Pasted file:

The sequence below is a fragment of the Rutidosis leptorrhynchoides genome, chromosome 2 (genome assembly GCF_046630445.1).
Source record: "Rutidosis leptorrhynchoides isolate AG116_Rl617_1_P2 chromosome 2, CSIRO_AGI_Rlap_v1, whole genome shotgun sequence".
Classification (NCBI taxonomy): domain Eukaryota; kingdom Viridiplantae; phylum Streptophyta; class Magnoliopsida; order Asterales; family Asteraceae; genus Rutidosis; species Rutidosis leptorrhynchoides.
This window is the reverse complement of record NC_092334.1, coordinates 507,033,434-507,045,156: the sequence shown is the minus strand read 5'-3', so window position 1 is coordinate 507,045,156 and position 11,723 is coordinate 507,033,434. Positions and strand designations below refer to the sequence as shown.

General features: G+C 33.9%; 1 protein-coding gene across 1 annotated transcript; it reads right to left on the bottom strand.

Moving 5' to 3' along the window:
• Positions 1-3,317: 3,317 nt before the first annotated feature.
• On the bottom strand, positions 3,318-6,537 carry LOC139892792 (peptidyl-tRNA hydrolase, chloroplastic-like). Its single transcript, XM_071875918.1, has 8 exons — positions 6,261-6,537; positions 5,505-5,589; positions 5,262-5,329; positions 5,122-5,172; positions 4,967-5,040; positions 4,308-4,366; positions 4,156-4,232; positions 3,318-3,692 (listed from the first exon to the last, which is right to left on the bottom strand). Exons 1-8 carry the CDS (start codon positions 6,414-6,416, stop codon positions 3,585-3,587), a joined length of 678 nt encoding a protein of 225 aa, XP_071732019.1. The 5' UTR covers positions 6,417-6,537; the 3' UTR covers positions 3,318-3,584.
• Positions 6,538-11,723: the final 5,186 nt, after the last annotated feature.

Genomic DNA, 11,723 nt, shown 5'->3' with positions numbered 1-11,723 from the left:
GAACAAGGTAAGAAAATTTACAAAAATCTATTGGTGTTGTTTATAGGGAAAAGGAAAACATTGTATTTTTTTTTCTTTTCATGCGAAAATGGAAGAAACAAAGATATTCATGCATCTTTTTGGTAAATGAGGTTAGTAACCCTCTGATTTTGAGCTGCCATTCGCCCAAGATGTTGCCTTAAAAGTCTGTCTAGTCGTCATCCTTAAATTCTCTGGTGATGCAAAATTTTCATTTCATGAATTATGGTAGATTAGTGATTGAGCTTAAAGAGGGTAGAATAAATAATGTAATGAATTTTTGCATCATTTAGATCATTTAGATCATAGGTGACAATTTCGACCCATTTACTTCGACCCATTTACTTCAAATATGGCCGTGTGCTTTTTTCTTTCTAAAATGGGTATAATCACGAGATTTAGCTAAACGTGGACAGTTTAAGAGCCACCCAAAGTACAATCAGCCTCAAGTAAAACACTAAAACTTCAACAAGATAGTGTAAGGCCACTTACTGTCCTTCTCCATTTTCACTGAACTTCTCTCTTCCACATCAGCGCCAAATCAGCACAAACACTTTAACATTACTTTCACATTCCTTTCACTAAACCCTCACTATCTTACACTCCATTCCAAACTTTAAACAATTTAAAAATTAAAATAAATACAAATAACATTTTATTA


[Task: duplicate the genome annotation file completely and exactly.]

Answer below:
The sequence below is a fragment of the Rutidosis leptorrhynchoides genome, chromosome 2 (genome assembly GCF_046630445.1).
Source record: "Rutidosis leptorrhynchoides isolate AG116_Rl617_1_P2 chromosome 2, CSIRO_AGI_Rlap_v1, whole genome shotgun sequence".
Classification (NCBI taxonomy): domain Eukaryota; kingdom Viridiplantae; phylum Streptophyta; class Magnoliopsida; order Asterales; family Asteraceae; genus Rutidosis; species Rutidosis leptorrhynchoides.
This window is the reverse complement of record NC_092334.1, coordinates 507,033,434-507,045,156: the sequence shown is the minus strand read 5'-3', so window position 1 is coordinate 507,045,156 and position 11,723 is coordinate 507,033,434. Positions and strand designations below refer to the sequence as shown.

General features: G+C 33.9%; 1 protein-coding gene across 1 annotated transcript; it reads right to left on the bottom strand.

Moving 5' to 3' along the window:
• Positions 1-3,317: 3,317 nt before the first annotated feature.
• On the bottom strand, positions 3,318-6,537 carry LOC139892792 (peptidyl-tRNA hydrolase, chloroplastic-like). Its single transcript, XM_071875918.1, has 8 exons — positions 6,261-6,537; positions 5,505-5,589; positions 5,262-5,329; positions 5,122-5,172; positions 4,967-5,040; positions 4,308-4,366; positions 4,156-4,232; positions 3,318-3,692 (listed from the first exon to the last, which is right to left on the bottom strand). Exons 1-8 carry the CDS (start codon positions 6,414-6,416, stop codon positions 3,585-3,587), a joined length of 678 nt encoding a protein of 225 aa, XP_071732019.1. The 5' UTR covers positions 6,417-6,537; the 3' UTR covers positions 3,318-3,584.
• Positions 6,538-11,723: the final 5,186 nt, after the last annotated feature.

Genomic DNA, 11,723 nt, shown 5'->3' with positions numbered 1-11,723 from the left:
GAACAAGGTAAGAAAATTTACAAAAATCTATTGGTGTTGTTTATAGGGAAAAGGAAAACATTGTATTTTTTTTTCTTTTCATGCGAAAATGGAAGAAACAAAGATATTCATGCATCTTTTTGGTAAATGAGGTTAGTAACCCTCTGATTTTGAGCTGCCATTCGCCCAAGATGTTGCCTTAAAAGTCTGTCTAGTCGTCATCCTTAAATTCTCTGGTGATGCAAAATTTTCATTTCATGAATTATGGTAGATTAGTGATTGAGCTTAAAGAGGGTAGAATAAATAATGTAATGAATTTTTGCATCATTTAGATCATTTAGATCATAGGTGACAATTTCGACCCATTTACTTCGACCCATTTACTTCAAATATGGCCGTGTGCTTTTTTCTTTCTAAAATGGGTATAATCACGAGATTTAGCTAAACGTGGACAGTTTAAGAGCCACCCAAAGTACAATCAGCCTCAAGTAAAACACTAAAACTTCAACAAGATAGTGTAAGGCCACTTACTGTCCTTCTCCATTTTCACTGAACTTCTCTCTTCCACATCAGCGCCAAATCAGCACAAACACTTTAACATTACTTTCACATTCCTTTCACTAAACCCTCACTATCTTACACTCCATTCCAAACTTTAAACAATTTAAAAATTAAAATAAATACAAATAACATTTTATTA